Aleksandra: An example of this kind of commercial use would be, for example, you put the post, and the commercial platform is using the reaction of their users to build their profiles and they might be sold. You might be doing it in goodwill, but still in the end, there’s someone making profit, and according to the license, you have no right to do it.
Sarah Pearson (Legal Counsel, Creative Commons): I can jump in. Several years ago, Creative Commons spent quite a bit of time doing analysis of terms of service on different platforms on this issue. I read many different, more terms of services that I’d like to admit. We spoke with the legal counsel at Twitter and other platforms, but I will note that we never spoke to an in-house counsel that had that very literal and strict interpretation of the Terms of Service. Almost every set of terms requires that you either own the copyright or have the right to use it, and we found that generally speaking, no one came out saying that you wouldn’t be able to upload CC licensed content that you don’t own.
The Non Commercial interpretation is interesting to me as well. I think that to the extent that there is any issue, it’s an issue for the platform. If anyone is commercializing there it is the platform, and I think it would be really hard to find that the uploader is somehow on the hook for the platform’s commercialization of that content. It’s a really literal interpretation of the terms of service and it seems that it would be a very tough argument to make. From Creative Commons perspective, we tend to think about it as, you either own the copyright, or you have the right to use it under a CC license. CC licenses don’t allow sub-licensing, so it’s not that the uploader is granting a license to the platform, the platform is just arguably using it under the licenses, and to the extent that it’s a problem with Non Commercial, I think it would be a problem for the platform itself. But I also understand that you could interpret that the uploader will be on the hook for it. But I’ve never heard that argument being made by the platform.
What directives have you given to your marketing team around what can and what cannot be used in social media? At my institution there’s no way for marketing and communications to know which objects have copyright restrictions, and they also don’t have access to the image assets. How do you deal with this obstacle, especially if you don’t have a DAMS? (Question from the public)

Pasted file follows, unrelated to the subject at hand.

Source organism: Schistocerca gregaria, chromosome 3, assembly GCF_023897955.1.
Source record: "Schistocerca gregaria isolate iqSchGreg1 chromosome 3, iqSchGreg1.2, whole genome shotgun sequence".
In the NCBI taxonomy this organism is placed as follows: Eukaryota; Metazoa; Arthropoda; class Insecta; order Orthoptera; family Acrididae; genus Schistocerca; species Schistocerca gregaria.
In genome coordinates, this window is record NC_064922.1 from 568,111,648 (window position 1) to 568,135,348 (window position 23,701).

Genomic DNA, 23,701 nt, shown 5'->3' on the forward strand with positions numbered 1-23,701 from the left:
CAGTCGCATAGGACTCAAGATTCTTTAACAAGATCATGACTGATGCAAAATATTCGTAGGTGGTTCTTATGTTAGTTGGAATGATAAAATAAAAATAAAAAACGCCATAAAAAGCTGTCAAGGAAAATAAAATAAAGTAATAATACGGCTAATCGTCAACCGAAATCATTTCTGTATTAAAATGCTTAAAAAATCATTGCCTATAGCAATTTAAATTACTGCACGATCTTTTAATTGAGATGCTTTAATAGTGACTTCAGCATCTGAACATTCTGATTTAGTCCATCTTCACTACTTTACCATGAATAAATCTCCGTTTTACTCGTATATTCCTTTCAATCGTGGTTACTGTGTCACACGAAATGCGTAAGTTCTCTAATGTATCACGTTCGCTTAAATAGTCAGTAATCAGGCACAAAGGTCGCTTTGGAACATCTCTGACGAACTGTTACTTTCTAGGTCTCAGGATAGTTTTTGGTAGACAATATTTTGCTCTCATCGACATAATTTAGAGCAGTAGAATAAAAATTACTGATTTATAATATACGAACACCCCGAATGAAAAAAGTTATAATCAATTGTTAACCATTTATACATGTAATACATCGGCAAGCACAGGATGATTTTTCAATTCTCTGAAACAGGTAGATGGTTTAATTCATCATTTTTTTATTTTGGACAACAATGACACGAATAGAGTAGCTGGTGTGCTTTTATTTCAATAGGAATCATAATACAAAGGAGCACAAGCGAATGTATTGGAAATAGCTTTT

Mikka: We have a DAMS that does have rights metadata in it, and a certain amount of rights metadata has to be associated with the object before it can be put into the DAMS. Annelisa can explain this further. Everyone has access to it, when they need it. I don’t know for sure that all of the content that we post to our website comes out of the DAMS, some of it might come from other places, but in theory that’s the goal. And I give trainings on how to read the information from the DAMS and how to figure out what’s appropriate. People posting to social media need to have information on rights status.
Annelisa: On the workflow side, on the social media side, we’re really lucky to have this really well implemented DAMS, that has support from the IT side, but also even more importantly, support from a Rights and Reproduction person. That’s particularly true with the Getty Museum Rights Manager, Cherie Chen, who is extremely detail-oriented and puts in extensive information about everything: if it’s restricted, if it’s restricted from download, and she tries to unlock the asset on a one-on-one basis. There are also different fields for rights, like Mikka says, and she trains us to read that and understand it. For exhibitions we also have a folder system in the DAMS. There’s a folder with all the approved images for posts and website, and there’s a subfolder with a subset of these images that’s also approved for social.
Often images are approved for the web or for distribution to the media, but it’s not approved for our own social platforms, which is frustrating. Communications and the Rights Manager work a ton together to create that folder, which is completely indispensable for us, so we can know which things are approved. We also get involved in drawing requests when rights are going to be requested. There are all requested as a package. Some media that we think will work well on social media, can often be different from things like the ones that the media relations team will prefer to distribute. There’s a lot of people and effort involved in making that system work, and there is always every possible weird restriction under the sun in some contracts in terms of what you are allowed or not to do. You have to strike a balance between completeness in the record and what actually someone has time to do on the rights side to keep things going.